A new Pregnancy Centers radio ad urges women to reconsider Plan B.
It was late spring when Kim Simmons approached the Kmart
pharmacy seeking the over-the-counter emergency contraceptive Plan
B. In her 40s and the mother of a 22-year-old son, Simmons says she
and her boyfriend practiced safe sex but had experienced a prior
night condom failure that Simmons feared could put her health in
"If I become pregnant, it could kill me," says Simmons, citing
an existing medical condition.
What began as mild embarrassment over the $40 purchase soon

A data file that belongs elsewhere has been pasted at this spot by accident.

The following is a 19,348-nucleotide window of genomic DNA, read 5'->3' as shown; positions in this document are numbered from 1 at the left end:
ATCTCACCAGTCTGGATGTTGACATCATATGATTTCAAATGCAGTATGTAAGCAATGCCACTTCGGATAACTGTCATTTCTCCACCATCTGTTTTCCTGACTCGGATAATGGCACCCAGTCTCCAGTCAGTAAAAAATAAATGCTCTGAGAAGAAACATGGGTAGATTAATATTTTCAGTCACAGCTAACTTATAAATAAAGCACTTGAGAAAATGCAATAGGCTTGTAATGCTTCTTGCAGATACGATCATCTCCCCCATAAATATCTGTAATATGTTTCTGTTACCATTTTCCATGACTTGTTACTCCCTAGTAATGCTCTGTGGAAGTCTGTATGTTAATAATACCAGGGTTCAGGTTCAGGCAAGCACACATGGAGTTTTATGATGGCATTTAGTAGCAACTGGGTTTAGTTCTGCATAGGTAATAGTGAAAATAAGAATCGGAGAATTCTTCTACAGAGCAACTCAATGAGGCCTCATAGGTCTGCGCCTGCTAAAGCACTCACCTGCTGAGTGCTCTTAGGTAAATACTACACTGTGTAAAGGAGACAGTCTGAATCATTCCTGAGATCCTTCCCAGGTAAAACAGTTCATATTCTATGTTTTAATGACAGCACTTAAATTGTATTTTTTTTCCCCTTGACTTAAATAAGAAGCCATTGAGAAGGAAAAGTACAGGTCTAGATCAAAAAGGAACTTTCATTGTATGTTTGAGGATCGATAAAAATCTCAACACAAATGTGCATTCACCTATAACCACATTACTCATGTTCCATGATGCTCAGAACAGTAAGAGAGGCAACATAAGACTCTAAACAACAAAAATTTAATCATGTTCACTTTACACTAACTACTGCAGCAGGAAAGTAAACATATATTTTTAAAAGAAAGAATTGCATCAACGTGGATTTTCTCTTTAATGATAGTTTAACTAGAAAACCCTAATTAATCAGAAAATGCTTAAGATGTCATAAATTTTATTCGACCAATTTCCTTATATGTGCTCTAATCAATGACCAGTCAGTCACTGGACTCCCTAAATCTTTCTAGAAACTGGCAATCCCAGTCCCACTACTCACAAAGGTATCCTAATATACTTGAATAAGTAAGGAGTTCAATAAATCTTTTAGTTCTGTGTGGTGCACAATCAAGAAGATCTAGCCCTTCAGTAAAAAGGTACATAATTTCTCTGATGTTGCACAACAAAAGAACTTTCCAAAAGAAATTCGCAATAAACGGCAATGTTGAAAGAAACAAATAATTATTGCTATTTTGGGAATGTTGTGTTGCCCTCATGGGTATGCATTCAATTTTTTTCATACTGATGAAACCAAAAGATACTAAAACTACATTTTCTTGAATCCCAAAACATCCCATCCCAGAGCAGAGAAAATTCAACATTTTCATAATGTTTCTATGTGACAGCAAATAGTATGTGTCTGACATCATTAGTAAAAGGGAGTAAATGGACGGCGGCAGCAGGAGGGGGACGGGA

turned to anger as the pharmacist on duty refused to ring up her
"He said, 'I'm not going to sell it to you,'" Simmons recalls of
pharmacist Kevin Wright, who, Simmons says, described himself as a
"He told me there were plenty of other stores I could get it,"
says Simmons, who left Kmart and purchased the drug across the
street at Kroger. Months later, however, she remains outraged.
"He was trying to control my body," says Simmons. "I would never
want to have an abortion, but by him denying me [Plan B], I could
have been faced with that decision."
Citing corporate policy, Wright declined comment, but according
to Illinois-based Kmart corporate spokesperson Kimberly Freely,
Kmart– like other pharmacies– allows its pharmacists to decline the
sales of any medications to which they object on moral or religious
grounds as long as they direct the customer to a another pharmacist